What it is: A business line of credit is a working capital loan option that helps small businesses manage cash flow and cover small expenses. Similar to a credit card, borrowers receive a set credit limit from the lender to borrow against. Interest is charged only on the money withdrawn. Lines of credit are often revolving, though some end when the balance is paid off.

Why choose it: If your business experiences seasonal fluctuations, sales cycles, or has emergency expenses, a business line of credit can be helpful to supplement cash flow. It’s typically easier to qualify for business lines of credit because the funding amounts are generally small and the debt is short-term.

Keep in mind: Opening a business line of credit may involve additional fees and costs. The borrowing limits are typically lower than they would be for a long-term loan.

Invoice Factoring

What it is: Invoice factoring is when a business sells its unpaid invoices to a factoring company at a discount in return for cash to cover working capital expenses. Since the factoring company now owns the invoices, it collects payments directly from your customers rather than you being responsible for collections.

Why choose it: Businesses that offer products and services and have irregular billing cycles can use invoice factoring to help cover operating expenses rather than waiting for customers to pay. A factoring company offers the small business a percentage of the value of its outstanding invoice amounts upfront. That sum can then be used to reinvest in the business or pay small monthly expenses, for example.

Keep in mind: Since lenders take on more risk with invoice factoring, the costs can be high, including numerous fees and high APRs triggered if the clients’ payments are late. The small business also loses control over the collections, so it’s important to confirm that your factoring company follows ethical collection processes.

Inventory Financing

What it is: Inventory financing is a type of short-term working capital loan that provides funds to buy inventory and then uses the inventory you buy as collateral for that loan.

Why choose it: Inventory financing can be helpful for retailers who deal with cash flow fluctuations due to seasonality or revolving inventory. It allows businesses to pay for products upfront in anticipation of seasonal sales highs.

Keep in mind: A number of factors can affect the amount of financing you receive and the interest rate you’re offered. For instance, since inventory depreciates over time, you may not receive a loan that reflects the full value of the inventory’s original purchase price.

Merchant Cash Advances

What it is: A merchant cash advance offers businesses cash upfront in return for repayment that’s taken as a percentage of the borrower’s future credit card sales. Typically, automatic withdrawals are taken directly from your bank account on a daily or weekly basis.

Why choose it: Merchant cash advances may provide a quick way to access cash for a variety of business expenses. If you have bad credit or a newly established business and don’t have other capital loan options, merchant cash advances can help.

Keep in mind: This type of business capital loan presents more risk to the lender and thus can be expensive. Borrowers will pay more for the convenience of accessing cash quickly this way.

Bank Overdraft Facility

What it is: When a business needs working capital, establishing a bank overdraft facility with a bank can give it access to cash even if its bank account is empty or overdrawn. In other words, the bank agrees to keep processing payments for a certain length of time while the business’s account balance is zero or less.

Why choose it: For a small business that doesn’t have consistent cash flow or positive working capital, this can provide a backup plan to ensure that the bank continues processing payments until additional funds are received.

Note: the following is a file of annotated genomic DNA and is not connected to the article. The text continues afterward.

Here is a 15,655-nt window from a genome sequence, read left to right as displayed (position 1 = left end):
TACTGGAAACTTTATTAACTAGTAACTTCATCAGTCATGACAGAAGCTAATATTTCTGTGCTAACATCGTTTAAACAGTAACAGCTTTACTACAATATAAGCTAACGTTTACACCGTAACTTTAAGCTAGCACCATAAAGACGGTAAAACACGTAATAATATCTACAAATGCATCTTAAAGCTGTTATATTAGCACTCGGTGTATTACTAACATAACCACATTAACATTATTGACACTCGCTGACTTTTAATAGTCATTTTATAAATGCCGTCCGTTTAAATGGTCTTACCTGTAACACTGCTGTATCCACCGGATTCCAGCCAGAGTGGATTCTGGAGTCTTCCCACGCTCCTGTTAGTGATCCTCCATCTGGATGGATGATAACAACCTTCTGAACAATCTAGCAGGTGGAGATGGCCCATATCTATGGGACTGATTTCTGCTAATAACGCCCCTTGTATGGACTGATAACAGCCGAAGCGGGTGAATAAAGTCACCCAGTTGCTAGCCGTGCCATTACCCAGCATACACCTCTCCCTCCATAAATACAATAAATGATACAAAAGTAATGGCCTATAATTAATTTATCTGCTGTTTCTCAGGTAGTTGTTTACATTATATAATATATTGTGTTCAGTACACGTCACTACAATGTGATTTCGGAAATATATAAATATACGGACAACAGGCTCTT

Keep in mind: Interest is charged on the loan and there may be additional fees when an overdraft occurs.

Recommended: Working Capital Lines of Credit

The Pros and Cons of Working Capital Loans

Working capital loans are typically smaller loans and are available from a variety of lenders. These factors make them accessible to a number of different types of businesses, from startups to well-established organizations.

The pros of working capital loans may include:

•  May not require collateral (these are called unsecured loans)

•  Can help improve cash flow

•  Let you maintain ownership of your business (they don’t involve private investors)

•  May involve a faster loan process than other products

•  Come in numerous types of loan products

A few potential cons may include:

•  Certain loans may require a higher credit rating

•  Interest rates may be high on certain loan products

•  Working capital loans may affect both your personal and business credit

Recommended: Business Expansion Loans

How to Apply for a Working Capital Loan

The process for getting a working capital loan for your small business will depend on the type of loan product and the lender. In general, though, the following steps will help you find, apply for, and obtain a loan for your small business.

1. Determine the Loan Purpose and Capital Amount

While you may be seeking a loan for working capital, you still need to consider what exactly you will use the funds for. This will help you determine how much to ask for and which loan product is most suitable. Here are some factors to consider:

•  What type of working capital do you need to cover — payroll, inventory, bills?

•  How much money do you need?

•  How often will you be able to make payments?

•  What is your budget for payments?

•  Do you have other sources of funding?

2. Decide Which Loan Type Is Right for Your Business

Based on the questions answered above, choose which type of capital loan aligns with your needs:

•  Short-term loan

•  Business line of credit

•  Invoice factoring

•  SBA loan

•  Merchant cash advance

•  Inventory financing

•  Bank overdraft facility

3. Assess What Your Business Qualifies For

When choosing a loan and lender, check that your qualifications match the type of product you’d like to apply for. Consider:

•  Your personal and business credit rating